Jan 22, 2009

Mies van der Rohe - Chicago's Federal Center


In 1999, I spent six weeks in the USA and Canada, photographing the works of architect Mies van der Rohe. A good deal of that time was spent in Chicago, where Mies was a very influential personality. My older son, Jorge, helped me out as my assistant, as Luis, my second son, had done the year before in Europe.
Altogether I drove 27.000 km across Europe and North America (I am too lazy to find out how many miles that makes, but you can be sure that it is a LOT) to accomplish that assignment. Of course, I am also not counting the flights from Europe to America and back. Just talking about road-mileage...
As we had a lot of gear, and also for the pleasure of better seeing the country, we opted to rent a car to travel from Chicago to New York, where we did Seagram Bulding, then all the way up to Canada to make some buildings in Montreal and Toronto.
From Canada we drove back to Chicago to photograph the emblematic Farnsworth House, in Plano, Illinois, but I will talk about that in another day...

And also about Detroit, Washington D.C., Baltimore, Pittsburgh, Des Moines, Newark, Elmhurst, etc., etc. We had to drive to all those places searching for some Mies's buildings.

When all that was done, we enjoyed a cross-country ride down to Houston, Texas, to photograph the Brown Wing in the Museum of Fine Arts. From Houston we still drove back to New York (not missing the chance to visit New Orleans), where we finnally got our plane back home, via London.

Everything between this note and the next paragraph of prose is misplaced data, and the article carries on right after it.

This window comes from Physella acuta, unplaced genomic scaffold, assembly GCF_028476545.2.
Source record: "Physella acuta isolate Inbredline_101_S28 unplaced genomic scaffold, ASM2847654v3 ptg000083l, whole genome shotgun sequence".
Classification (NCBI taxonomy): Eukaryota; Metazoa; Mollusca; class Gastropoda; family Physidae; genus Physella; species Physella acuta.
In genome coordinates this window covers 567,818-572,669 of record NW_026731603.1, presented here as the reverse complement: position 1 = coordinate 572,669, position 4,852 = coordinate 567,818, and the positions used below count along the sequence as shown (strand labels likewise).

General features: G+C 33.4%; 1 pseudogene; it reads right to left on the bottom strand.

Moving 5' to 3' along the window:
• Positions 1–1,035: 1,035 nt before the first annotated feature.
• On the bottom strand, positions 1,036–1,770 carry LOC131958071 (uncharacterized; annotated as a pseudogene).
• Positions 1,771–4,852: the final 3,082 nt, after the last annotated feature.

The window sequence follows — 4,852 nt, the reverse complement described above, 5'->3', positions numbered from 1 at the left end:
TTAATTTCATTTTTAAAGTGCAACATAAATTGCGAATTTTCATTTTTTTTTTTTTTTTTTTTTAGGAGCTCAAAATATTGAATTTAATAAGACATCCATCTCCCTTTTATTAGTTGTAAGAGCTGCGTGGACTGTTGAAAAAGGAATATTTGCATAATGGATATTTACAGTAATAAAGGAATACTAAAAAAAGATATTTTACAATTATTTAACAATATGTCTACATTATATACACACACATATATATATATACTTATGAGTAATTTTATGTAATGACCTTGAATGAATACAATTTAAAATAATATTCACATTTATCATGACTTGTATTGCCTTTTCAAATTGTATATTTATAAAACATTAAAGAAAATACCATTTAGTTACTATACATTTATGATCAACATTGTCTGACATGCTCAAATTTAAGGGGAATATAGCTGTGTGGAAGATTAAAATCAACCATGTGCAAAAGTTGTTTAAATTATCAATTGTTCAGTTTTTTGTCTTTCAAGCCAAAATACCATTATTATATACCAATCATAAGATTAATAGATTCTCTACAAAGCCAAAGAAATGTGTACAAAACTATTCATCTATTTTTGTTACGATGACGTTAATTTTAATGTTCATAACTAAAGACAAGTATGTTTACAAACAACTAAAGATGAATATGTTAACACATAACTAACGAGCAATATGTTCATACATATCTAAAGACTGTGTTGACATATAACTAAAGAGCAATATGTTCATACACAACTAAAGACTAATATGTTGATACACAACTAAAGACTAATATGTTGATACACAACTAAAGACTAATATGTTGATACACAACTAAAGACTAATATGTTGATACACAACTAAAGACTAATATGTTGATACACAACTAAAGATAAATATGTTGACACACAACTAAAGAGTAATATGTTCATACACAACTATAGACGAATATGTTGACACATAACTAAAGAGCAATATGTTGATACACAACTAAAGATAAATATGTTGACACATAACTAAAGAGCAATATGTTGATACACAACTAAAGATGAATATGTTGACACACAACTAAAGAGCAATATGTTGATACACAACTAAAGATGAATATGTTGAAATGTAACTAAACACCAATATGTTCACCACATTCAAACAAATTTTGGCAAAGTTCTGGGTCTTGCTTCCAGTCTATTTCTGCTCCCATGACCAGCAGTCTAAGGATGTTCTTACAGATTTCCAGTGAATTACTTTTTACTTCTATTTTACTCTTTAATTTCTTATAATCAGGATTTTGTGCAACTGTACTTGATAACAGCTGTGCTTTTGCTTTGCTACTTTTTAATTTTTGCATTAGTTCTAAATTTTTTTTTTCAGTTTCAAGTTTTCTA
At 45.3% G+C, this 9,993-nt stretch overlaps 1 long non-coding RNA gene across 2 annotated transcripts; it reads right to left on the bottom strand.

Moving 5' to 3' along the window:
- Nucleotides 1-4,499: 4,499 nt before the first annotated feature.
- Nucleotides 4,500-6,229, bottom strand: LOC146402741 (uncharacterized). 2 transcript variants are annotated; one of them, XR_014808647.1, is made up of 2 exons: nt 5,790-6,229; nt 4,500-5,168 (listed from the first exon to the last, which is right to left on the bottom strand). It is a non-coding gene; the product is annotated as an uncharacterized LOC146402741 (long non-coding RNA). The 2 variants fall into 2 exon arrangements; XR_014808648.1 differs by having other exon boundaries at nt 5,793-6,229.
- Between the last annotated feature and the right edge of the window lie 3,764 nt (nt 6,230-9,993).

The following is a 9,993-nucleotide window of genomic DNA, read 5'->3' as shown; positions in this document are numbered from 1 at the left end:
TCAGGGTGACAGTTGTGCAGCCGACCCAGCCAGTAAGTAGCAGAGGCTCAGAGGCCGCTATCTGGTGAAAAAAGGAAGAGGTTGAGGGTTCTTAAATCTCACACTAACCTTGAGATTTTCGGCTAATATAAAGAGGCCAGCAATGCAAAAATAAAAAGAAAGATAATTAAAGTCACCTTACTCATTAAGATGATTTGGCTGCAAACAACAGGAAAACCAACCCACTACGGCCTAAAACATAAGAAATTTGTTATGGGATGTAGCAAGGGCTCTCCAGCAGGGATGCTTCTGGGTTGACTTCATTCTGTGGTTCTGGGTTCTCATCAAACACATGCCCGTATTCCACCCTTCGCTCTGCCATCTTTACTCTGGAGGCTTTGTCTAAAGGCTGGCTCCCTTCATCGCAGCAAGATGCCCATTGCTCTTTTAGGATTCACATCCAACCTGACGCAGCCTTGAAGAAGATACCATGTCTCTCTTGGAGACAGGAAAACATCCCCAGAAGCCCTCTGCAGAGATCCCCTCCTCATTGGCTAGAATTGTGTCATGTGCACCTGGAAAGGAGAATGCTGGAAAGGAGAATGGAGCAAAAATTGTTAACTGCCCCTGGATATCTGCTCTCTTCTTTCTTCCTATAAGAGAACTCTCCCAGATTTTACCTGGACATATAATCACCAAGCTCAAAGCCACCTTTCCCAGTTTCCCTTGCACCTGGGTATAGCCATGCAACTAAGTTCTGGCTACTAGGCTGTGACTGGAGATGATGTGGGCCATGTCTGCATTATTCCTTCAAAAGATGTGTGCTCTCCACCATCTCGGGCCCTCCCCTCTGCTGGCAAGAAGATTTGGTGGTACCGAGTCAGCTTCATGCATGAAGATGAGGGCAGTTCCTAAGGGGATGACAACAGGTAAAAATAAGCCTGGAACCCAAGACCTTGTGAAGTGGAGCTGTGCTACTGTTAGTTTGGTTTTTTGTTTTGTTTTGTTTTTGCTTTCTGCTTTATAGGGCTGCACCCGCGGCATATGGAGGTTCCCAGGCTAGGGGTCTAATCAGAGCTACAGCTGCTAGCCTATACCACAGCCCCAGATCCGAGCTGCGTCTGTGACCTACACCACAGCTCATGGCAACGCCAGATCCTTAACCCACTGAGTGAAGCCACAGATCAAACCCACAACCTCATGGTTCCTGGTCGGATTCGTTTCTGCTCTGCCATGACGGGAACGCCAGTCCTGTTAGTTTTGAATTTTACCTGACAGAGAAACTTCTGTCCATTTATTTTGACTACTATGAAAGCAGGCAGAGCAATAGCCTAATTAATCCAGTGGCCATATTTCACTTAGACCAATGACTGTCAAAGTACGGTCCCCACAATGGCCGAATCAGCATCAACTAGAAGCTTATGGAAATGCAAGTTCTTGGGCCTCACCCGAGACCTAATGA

Lots of cheap motels and lots of hamburgers and fast-food... Yes, we got a little short on money!

At the end we were rather exhausted, but I had finally fullfilled the dream of travelling through such, for me, mythical places as Chicago, Mississippi and Louisiana. Since I was a kid that I am a big lover of The Blues, and started buying blues records when I was thirteen or fourteen.
Believe me, it was really not that easy to find blues records in those times in Portugal. We were still living in a dictatorship under Salazar's regime and the country was very poor (not only) culturaly speaking. I can say that we were almost hermeticaly separated from the rest of the world.

"Proudly alone", as they used to say. Well, I guess that in a certain way we still are...

Chicago´s Federal Center+ The Loop Post Office+"The Flamingo" by Alexander Calder